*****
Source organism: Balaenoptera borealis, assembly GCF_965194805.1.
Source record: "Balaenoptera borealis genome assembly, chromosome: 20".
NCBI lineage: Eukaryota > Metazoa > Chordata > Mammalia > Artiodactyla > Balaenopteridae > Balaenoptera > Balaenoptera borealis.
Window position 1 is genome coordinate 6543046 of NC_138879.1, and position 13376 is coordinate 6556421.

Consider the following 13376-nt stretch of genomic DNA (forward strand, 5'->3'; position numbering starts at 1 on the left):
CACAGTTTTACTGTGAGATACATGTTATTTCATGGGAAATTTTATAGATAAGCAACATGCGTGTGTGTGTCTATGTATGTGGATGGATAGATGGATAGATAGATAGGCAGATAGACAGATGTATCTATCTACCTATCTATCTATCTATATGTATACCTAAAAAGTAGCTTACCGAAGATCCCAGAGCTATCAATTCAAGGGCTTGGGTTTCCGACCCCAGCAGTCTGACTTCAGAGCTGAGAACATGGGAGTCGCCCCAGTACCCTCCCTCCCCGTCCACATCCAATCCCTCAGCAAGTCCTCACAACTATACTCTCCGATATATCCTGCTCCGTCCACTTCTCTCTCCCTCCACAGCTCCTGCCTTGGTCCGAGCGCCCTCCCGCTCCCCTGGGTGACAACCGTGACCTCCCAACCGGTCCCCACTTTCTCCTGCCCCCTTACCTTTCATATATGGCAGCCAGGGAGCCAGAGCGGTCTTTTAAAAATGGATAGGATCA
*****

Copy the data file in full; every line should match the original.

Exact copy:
Source organism: Balaenoptera borealis, assembly GCF_965194805.1.
Source record: "Balaenoptera borealis genome assembly, chromosome: 20".
NCBI lineage: Eukaryota > Metazoa > Chordata > Mammalia > Artiodactyla > Balaenopteridae > Balaenoptera > Balaenoptera borealis.
Window position 1 is genome coordinate 6543046 of NC_138879.1, and position 13376 is coordinate 6556421.

Consider the following 13376-nt stretch of genomic DNA (forward strand, 5'->3'; position numbering starts at 1 on the left):
CACAGTTTTACTGTGAGATACATGTTATTTCATGGGAAATTTTATAGATAAGCAACATGCGTGTGTGTGTCTATGTATGTGGATGGATAGATGGATAGATAGATAGGCAGATAGACAGATGTATCTATCTACCTATCTATCTATCTATATGTATACCTAAAAAGTAGCTTACCGAAGATCCCAGAGCTATCAATTCAAGGGCTTGGGTTTCCGACCCCAGCAGTCTGACTTCAGAGCTGAGAACATGGGAGTCGCCCCAGTACCCTCCCTCCCCGTCCACATCCAATCCCTCAGCAAGTCCTCACAACTATACTCTCCGATATATCCTGCTCCGTCCACTTCTCTCTCCCTCCACAGCTCCTGCCTTGGTCCGAGCGCCCTCCCGCTCCCCTGGGTGACAACCGTGACCTCCCAACCGGTCCCCACTTTCTCCTGCCCCCTTACCTTTCATATATGGCAGCCAGGGAGCCAGAGCGGTCTTTTAAAAATGGATAGGATCA